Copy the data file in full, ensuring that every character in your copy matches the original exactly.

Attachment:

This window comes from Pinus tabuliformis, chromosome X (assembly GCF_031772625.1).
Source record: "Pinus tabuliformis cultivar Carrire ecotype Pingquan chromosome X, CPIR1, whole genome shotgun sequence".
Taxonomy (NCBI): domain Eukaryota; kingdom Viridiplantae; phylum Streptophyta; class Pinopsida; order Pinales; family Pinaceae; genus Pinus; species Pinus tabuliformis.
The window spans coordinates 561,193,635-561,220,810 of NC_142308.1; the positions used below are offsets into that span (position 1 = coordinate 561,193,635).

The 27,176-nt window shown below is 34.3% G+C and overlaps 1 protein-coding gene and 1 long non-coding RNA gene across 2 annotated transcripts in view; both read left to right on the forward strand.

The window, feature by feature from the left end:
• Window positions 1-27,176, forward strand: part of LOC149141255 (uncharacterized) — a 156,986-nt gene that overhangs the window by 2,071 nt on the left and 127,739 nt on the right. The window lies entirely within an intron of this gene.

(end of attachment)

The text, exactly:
This window comes from Pinus tabuliformis, chromosome X (assembly GCF_031772625.1).
Source record: "Pinus tabuliformis cultivar Carrire ecotype Pingquan chromosome X, CPIR1, whole genome shotgun sequence".
Taxonomy (NCBI): domain Eukaryota; kingdom Viridiplantae; phylum Streptophyta; class Pinopsida; order Pinales; family Pinaceae; genus Pinus; species Pinus tabuliformis.
The window spans coordinates 561,193,635-561,220,810 of NC_142308.1; the positions used below are offsets into that span (position 1 = coordinate 561,193,635).

The 27,176-nt window shown below is 34.3% G+C and overlaps 1 protein-coding gene and 1 long non-coding RNA gene across 2 annotated transcripts in view; both read left to right on the forward strand.

The window, feature by feature from the left end:
• Window positions 1-27,176, forward strand: part of LOC149141255 (uncharacterized) — a 156,986-nt gene that overhangs the window by 2,071 nt on the left and 127,739 nt on the right. The window lies entirely within an intron of this gene.